But in a global economy, U.S. businesses must remain competitive. Some argue that if these businesses did not outsource some jobs to a less expensive talent pool, they would not be able to remain competitive, experience growth, and create new jobs in the United States.

And according to Subramani, it is not always about relocating jobs. It is creating new opportunities in technically creative ways to help everyone. He gives this example. Imagine being in a vehicle accident in the middle of the night in a small Minnesota town. You are taken to a hospital whose resources are not suited to analyze your injuries. You need a radiologist and that hospital cannot afford to have one on call at 2 a.m. Luckily, they are able to send your X rays to someone overseas who is on call for that very purpose. They are board certified for Minnesota, look at your injuries, and make the necessary medical recommendations. This is the 24-hour way of doing business and providing service that Subramani envisions with outsourcing.

"I'm a computer programmer and I'm worried about my job going overseas," says Helle-Morrissey. "So I was surprised when we were in India to hear a lot of people talking about China. A lot of Indian workers were worried about their job going over to China because that could be a better option for some companies."

The students who traveled abroad were exposed to the heart of the outsourcing industry in Bangalore. They each had a partner MBA student from IM Bangalore, India's second-ranked management school, and together they toured several American businesses outsourcing in Bangalore, including Hewlett Packard and Honeywell.

Sarah Larson, a part-time MBA student from Iowa, enjoyed her experience and was struck by how similar things were in India. "The business setting was surprising," she says. "For some reason I envisioned it differently, but it's a mirror image of what you see in the United States. They had cubicles, conference rooms, offices. The only real difference in the office was their clothing. The women were dressed traditionally but the men were dressed in business casual."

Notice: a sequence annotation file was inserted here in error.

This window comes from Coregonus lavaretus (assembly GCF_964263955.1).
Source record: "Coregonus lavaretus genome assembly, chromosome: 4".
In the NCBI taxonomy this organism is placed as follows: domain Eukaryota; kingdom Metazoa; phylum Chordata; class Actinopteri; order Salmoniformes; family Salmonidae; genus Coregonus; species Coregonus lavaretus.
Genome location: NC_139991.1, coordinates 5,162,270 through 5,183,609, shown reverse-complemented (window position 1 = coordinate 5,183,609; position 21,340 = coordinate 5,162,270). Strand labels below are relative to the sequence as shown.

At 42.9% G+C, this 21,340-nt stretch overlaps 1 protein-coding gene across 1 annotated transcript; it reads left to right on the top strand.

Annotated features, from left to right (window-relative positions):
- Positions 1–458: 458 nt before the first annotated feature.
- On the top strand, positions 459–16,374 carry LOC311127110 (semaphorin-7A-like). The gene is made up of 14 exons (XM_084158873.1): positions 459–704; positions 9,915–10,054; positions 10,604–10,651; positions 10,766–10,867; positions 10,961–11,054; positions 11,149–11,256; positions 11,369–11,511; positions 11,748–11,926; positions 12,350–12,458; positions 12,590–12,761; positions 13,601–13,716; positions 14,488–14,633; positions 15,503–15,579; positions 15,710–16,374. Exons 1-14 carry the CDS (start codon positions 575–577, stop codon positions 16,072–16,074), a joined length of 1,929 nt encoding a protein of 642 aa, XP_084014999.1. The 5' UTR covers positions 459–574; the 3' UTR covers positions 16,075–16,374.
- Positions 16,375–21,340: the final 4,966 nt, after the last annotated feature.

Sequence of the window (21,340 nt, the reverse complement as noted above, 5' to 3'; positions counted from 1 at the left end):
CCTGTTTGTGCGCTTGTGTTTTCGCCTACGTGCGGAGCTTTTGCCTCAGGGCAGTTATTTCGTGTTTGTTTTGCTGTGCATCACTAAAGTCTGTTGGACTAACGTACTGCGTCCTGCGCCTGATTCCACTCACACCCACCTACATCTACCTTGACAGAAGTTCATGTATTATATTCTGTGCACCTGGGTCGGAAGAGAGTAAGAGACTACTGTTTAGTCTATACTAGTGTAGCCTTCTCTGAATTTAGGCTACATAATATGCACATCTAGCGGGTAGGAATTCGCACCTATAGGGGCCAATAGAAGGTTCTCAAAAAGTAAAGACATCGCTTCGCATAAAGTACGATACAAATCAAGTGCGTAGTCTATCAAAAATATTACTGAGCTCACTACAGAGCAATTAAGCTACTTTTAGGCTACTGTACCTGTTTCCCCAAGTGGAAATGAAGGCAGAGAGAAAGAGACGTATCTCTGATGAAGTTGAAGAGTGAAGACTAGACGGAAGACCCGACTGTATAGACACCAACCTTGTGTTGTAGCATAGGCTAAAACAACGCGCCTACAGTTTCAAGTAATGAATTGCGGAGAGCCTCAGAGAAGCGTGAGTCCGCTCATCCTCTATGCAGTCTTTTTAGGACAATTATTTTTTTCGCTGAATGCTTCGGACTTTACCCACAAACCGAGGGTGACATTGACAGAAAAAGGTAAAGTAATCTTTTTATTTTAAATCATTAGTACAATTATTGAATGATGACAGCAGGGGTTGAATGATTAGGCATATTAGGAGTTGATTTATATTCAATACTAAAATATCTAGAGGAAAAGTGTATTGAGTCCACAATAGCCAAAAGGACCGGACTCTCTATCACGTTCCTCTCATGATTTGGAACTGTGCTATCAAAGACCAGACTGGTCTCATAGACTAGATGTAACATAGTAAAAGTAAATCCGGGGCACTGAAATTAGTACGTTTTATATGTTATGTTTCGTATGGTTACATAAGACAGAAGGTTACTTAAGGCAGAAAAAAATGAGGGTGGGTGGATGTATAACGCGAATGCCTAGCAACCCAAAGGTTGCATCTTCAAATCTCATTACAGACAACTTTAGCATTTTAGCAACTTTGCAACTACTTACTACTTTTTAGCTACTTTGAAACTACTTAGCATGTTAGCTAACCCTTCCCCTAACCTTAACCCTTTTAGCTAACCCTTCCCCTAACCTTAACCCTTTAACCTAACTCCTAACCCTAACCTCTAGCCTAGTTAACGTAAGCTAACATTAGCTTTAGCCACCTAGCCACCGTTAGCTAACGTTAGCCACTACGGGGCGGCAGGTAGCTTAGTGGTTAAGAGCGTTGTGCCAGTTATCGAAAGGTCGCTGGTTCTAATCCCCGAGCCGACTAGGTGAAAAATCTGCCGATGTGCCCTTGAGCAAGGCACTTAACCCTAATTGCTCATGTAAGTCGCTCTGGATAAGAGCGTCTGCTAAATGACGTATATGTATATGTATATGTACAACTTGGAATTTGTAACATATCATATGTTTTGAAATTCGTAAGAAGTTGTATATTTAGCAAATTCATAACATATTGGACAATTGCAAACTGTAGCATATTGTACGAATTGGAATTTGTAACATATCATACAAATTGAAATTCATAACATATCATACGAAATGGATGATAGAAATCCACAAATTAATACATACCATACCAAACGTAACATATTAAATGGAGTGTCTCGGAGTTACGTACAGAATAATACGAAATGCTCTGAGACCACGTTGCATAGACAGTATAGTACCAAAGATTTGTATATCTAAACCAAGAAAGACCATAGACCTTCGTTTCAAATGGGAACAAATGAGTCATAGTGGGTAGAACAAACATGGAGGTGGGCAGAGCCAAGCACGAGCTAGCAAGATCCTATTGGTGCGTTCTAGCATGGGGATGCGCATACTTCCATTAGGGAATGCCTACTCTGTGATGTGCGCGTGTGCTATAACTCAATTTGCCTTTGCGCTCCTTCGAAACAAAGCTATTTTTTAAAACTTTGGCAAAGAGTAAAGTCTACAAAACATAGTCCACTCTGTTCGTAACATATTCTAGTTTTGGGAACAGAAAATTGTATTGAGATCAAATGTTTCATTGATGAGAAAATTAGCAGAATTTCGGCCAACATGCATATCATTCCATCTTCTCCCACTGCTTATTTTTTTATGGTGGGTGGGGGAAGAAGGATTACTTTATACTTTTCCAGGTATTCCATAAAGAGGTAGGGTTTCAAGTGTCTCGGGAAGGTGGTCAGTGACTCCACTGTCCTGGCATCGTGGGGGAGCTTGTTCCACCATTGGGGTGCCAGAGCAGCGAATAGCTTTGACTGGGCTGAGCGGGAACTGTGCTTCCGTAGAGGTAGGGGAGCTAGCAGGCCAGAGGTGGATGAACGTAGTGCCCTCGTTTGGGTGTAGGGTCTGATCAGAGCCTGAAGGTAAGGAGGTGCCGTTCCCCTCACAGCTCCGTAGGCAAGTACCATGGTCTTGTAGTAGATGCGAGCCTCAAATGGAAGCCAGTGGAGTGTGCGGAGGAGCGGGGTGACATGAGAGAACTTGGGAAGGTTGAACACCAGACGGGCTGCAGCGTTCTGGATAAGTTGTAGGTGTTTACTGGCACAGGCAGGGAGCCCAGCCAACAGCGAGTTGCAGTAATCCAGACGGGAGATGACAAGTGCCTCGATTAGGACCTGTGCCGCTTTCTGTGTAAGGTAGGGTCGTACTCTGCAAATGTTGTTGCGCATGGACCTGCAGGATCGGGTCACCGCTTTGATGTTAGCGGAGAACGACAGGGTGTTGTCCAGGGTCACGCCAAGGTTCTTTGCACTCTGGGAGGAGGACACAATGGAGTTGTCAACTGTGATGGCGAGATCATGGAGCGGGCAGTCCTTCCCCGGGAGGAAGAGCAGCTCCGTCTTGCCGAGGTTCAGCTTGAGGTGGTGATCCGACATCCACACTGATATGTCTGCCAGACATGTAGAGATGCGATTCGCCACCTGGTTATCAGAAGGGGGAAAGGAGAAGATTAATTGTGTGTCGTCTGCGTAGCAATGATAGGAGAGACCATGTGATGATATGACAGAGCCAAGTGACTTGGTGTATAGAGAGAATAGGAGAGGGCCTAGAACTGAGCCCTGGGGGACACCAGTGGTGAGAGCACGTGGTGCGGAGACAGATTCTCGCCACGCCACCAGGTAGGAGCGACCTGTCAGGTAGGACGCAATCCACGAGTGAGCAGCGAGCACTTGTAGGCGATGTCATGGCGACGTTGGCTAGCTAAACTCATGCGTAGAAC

Mitch Helle-Morrissey, a part-time MBA student who currently works for Reuters as a computer programmer, also noticed the similarities, but not just in the buildings and the computers. He discovered that people have the same fears about outsourcing everywhere you go. "I'm a computer programmer and I'm worried about my job going overseas," says Helle-Morrissey. "So I was surprised when we were in India to hear a lot of people talking about China. A lot of Indian workers were worried about their job going over to China because that could be a better option for some companies."

Both Helle-Morrissey and Subramami acknowledge that one of the toughest parts of outsourcing is the short-term pain felt by those who do lose their jobs. Their concern echoes those raised by people on both sides of the debate. If this practice is here to stay, what must people do to prepare themselves?

"Given all of these capabilities that are becoming available in other parts of the world, I am urging my students to consider the global economy when they are planning their future," Subramami says. Classes like the Carlson School seminar are offered for just that reason, he says. It is important for students to understand the issue for their own employment and for their advancement as a manager someday.

"I want them to recognize the minute you go offshore it's not like being in Kansas anymore," Subramami says. "You're going to have people with different accents that understand things differently from the kind of folks you're used to being around in the U.S. There are certain challenges to managing globally, and unless you go and see [an outsourced workplace] and become sensitive to [the difficulties], it's hard to grasp [those challenges]."

For more information on the Carlson School seminar and other study abroad opportunities, visit Carlson International Programs.